The first time I encountered inquiry I was immediately hooked. As a novice teacher, I knew that I wanted my curriculum to be relevant, responsive, and sustaining, and I knew I wanted to attend to those resource pedagogies through asking questions. I knew that I needed to plan my course backwards, starting with big ideas, essential questions, and enduring understandings. But, in my early years, I had a hard time not only asking the right questions, but figuring out the difference between types of curricular questions. Inquiry helped me do both!
I was in graduate school studying to become a social studies and special education teacher when the New York State Tool Kit and inquiry-based standards were in their infancy. Fortunately, we received an advanced copy of the standards early in our methods course study, so inquiry has been part of the way I learned how to teach from the beginning. However, as I transitioned to my teaching job in Las Vegas, I had a hard time making inquiry-based standards come alive in the classroom: I had the what but not the how.
Like many teachers, my first year felt like I was running on a treadmill that was turned up too high. I could barely keep up. During my first year, I did some good work, but most of the curricular planning I did ended up in the trash. I just couldn’t get it right. I couldn’t sequence asking the right questions, selecting the right sources, and constructing accompanying assessments. Then, my school signed me up for a district-wide professional development with Kathy Swan, John Lee, and S.G. Grant, where I learned about the Inquiry Design Model.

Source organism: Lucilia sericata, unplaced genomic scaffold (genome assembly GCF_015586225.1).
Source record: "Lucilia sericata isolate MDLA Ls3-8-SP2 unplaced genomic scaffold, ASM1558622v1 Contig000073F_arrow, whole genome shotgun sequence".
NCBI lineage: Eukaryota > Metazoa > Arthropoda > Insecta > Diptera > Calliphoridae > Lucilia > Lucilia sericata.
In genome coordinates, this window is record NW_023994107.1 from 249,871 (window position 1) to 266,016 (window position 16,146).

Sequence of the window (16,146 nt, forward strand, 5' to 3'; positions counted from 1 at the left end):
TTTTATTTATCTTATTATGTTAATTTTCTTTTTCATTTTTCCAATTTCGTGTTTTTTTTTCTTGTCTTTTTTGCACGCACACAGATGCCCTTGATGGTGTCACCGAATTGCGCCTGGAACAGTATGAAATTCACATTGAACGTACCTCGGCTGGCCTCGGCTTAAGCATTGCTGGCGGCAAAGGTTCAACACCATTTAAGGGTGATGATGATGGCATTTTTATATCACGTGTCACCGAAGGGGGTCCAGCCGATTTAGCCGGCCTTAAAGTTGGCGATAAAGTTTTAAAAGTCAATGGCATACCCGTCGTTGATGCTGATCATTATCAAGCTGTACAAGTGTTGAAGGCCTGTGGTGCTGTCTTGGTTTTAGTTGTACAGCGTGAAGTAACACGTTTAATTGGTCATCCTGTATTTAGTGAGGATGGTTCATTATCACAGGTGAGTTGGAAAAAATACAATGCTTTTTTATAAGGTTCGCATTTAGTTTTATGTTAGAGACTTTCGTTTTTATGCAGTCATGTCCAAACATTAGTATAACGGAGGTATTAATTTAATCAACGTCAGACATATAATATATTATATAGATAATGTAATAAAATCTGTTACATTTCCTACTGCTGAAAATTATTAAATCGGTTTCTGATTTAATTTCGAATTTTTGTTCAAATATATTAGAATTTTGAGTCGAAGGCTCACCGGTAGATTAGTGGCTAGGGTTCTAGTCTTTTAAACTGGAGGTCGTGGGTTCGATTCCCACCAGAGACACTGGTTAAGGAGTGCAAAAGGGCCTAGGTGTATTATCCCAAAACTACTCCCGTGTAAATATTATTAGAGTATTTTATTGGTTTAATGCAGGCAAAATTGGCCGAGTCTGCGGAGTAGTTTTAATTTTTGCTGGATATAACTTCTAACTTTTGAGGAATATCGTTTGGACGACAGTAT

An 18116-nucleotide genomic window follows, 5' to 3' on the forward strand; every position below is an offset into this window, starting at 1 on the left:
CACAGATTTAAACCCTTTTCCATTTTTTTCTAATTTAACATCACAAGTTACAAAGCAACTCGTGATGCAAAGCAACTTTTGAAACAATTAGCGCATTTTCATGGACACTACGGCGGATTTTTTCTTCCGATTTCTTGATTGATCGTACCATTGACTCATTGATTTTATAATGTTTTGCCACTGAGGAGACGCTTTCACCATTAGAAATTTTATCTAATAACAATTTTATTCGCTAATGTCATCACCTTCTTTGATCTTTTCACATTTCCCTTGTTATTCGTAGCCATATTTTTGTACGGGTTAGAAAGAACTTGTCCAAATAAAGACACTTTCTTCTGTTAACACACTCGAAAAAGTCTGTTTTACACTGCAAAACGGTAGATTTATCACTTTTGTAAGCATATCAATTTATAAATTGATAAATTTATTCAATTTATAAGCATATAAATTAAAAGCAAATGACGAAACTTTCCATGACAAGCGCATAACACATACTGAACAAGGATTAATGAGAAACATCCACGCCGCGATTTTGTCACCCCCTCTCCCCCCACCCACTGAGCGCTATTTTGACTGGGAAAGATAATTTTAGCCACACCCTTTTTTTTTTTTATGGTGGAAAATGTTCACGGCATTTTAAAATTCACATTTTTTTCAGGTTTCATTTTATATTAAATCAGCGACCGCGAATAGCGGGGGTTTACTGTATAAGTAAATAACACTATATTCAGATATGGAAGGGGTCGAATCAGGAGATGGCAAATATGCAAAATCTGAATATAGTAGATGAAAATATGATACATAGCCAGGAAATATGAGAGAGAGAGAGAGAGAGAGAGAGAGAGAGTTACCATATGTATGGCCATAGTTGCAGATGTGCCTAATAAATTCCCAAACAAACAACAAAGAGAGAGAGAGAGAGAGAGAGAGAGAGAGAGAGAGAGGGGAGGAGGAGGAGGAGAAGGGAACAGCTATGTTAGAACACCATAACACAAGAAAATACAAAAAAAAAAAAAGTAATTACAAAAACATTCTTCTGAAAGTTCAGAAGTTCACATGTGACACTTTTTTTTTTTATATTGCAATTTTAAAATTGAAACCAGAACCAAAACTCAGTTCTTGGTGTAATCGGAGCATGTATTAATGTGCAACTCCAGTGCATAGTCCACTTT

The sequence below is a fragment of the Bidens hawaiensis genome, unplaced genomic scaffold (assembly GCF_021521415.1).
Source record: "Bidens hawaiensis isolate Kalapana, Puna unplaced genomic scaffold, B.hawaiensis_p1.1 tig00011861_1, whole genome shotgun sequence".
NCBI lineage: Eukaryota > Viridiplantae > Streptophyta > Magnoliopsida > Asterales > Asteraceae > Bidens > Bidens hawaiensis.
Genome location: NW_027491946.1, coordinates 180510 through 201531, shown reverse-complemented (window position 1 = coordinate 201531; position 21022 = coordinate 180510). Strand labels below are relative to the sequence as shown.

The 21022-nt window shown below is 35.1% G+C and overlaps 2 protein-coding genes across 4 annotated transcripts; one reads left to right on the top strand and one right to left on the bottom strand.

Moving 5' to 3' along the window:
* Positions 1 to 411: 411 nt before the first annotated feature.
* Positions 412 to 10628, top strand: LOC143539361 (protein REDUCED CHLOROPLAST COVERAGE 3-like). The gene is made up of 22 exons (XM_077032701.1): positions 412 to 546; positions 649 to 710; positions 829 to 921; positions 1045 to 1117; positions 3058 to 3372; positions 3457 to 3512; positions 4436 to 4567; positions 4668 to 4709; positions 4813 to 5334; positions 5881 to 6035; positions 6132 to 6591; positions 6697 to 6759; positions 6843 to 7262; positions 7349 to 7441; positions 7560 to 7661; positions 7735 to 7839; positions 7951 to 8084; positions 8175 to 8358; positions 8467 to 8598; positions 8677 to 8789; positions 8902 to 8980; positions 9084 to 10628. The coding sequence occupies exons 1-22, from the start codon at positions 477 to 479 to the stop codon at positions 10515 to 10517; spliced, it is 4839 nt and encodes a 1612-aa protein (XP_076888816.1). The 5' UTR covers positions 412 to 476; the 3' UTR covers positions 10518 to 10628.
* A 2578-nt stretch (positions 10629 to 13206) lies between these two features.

I was pretty excited about IDM for the rest of the year. I started using inquiries in my class, but I still had a hard time explaining what inquiry was or why the things I was doing in my class were so great. I didn’t yet have the words to get others hooked on inquiry! Hungry for more on the IDM, I wrote a proposal to attend the NCSS conference in New Orleans the following year. At the conference, I attended as many C3 Teachers and IDM sessions as I could. There, I learned more about compelling questions and the IDM Blueprint, but more importantly I started to learn how to talk about inquiry to other teachers. Finally, I had both a model that made sense and the language to talk about it.
As my colleague Janae Bell and I sat in the airport, awaiting our delayed flight back to Nevada, we decided to dive into inquiry and try writing a responsive inquiry geared towards addressing the attacks on Paris that occurred earlier that week in November, 2016. Our first dive into inquiry, “How should the United States respond to the threat of terrorism?” wasn’t great. We made a wide variety of mistakes, and that was okay. From there, I decided that before I started writing my own inquiries I needed more practice by using the inquiries on the C3 website. What I like the most about the published inquiries is that they are adaptable, they honor and respect the knowledge of teachers, and they give you an idea of what the developers were thinking when they developed their inquiries. Some of the inquiries I used after returning from the 2015 NCSS Conference included the following:
- Was the French Revolution Successful?
- Do the Boxers Deserve a Bad Rap?
- Did the Printing Press Preserve the Past or Invent the Future?
- What Ended Apartheid?
Still hungry for more inquiry, I convinced my principal to let me attend the Inquiry Summer Institute. At the Institute, I learned so much about inquiry, not just from the presentations and workshops, but from working with like-minded teachers, who were working on implementing inquiry in their classrooms. Working with these teachers, I also learned that inquiry is a community, and C3 Teachers is a place for us to share our practice and learn from each other. Now, when I think about teaching, I think about inquiry. I don’t know how to do it any other way.